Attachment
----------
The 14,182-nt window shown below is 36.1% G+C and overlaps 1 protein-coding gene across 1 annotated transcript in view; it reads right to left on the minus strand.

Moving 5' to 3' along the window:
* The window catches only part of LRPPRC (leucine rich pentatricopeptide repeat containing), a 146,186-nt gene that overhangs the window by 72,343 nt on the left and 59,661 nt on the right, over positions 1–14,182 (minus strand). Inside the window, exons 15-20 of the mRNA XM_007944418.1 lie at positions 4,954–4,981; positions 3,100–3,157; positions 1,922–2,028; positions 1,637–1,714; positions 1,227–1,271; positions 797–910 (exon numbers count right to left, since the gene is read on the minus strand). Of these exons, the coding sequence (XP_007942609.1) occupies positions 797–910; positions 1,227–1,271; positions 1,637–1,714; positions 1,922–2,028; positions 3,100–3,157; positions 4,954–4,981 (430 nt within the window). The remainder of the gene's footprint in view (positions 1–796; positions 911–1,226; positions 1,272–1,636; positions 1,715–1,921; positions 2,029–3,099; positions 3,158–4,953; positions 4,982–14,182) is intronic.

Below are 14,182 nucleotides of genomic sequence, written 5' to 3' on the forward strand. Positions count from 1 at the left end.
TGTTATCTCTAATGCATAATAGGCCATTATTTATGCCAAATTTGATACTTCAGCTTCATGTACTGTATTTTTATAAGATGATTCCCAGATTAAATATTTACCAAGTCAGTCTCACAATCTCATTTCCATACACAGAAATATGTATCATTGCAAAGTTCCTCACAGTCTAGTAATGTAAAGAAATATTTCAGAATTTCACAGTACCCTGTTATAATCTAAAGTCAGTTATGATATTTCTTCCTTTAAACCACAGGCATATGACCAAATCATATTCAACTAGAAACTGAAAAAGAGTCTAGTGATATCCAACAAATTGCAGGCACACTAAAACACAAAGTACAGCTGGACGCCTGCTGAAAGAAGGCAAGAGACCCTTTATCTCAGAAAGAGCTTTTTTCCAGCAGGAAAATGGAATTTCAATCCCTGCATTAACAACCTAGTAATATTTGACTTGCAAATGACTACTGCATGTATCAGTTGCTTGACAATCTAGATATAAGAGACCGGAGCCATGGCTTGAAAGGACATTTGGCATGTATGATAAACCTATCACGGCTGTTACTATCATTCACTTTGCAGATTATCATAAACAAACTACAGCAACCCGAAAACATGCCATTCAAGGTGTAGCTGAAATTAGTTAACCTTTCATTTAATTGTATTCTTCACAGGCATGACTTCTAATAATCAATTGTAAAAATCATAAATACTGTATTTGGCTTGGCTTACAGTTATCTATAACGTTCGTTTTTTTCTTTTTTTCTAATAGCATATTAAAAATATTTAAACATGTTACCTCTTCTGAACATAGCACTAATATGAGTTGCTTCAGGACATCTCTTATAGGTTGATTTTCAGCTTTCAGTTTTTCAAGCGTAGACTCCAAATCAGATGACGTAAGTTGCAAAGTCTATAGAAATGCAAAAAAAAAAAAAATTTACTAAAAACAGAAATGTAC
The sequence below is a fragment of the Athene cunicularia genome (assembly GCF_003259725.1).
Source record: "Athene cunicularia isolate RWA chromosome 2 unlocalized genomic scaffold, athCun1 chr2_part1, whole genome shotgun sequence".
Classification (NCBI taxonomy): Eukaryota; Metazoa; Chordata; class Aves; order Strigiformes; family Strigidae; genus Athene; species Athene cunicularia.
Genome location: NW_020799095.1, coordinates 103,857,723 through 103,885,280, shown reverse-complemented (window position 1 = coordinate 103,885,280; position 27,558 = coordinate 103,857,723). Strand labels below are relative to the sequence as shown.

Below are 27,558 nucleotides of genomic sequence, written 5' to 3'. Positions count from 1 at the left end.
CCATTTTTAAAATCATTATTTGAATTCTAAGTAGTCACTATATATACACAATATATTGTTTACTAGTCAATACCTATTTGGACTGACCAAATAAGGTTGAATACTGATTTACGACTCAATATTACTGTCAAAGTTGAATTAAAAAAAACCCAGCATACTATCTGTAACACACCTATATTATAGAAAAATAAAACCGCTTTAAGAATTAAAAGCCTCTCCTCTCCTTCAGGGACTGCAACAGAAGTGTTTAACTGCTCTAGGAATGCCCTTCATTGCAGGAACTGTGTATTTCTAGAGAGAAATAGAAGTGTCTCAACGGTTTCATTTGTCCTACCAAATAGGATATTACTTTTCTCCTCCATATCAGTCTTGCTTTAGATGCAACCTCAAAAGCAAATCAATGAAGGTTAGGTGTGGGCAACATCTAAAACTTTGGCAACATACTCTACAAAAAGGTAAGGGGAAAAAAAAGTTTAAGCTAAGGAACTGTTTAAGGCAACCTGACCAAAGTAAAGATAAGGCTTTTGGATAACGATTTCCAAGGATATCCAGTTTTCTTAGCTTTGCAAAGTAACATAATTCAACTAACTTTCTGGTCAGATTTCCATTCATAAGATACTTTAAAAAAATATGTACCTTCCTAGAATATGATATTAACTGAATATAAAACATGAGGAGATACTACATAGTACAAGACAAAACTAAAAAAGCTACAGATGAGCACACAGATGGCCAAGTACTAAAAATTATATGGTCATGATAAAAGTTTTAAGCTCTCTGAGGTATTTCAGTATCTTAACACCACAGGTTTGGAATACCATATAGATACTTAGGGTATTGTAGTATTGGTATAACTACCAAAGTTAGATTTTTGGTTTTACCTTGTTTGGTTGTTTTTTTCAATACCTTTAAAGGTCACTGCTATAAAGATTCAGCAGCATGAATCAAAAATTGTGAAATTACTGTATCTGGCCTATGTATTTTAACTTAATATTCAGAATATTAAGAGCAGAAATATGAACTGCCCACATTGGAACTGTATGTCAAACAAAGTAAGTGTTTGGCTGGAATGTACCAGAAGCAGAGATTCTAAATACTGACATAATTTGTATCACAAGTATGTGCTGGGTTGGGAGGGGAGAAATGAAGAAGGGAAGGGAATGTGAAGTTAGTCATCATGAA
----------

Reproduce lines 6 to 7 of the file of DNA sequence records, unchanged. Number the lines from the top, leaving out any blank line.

The sequence below is a fragment of the Athene cunicularia genome (assembly GCF_003259725.1).
Source record: "Athene cunicularia isolate RWA chromosome 2 unlocalized genomic scaffold, athCun1 chr2_part1, whole genome shotgun sequence".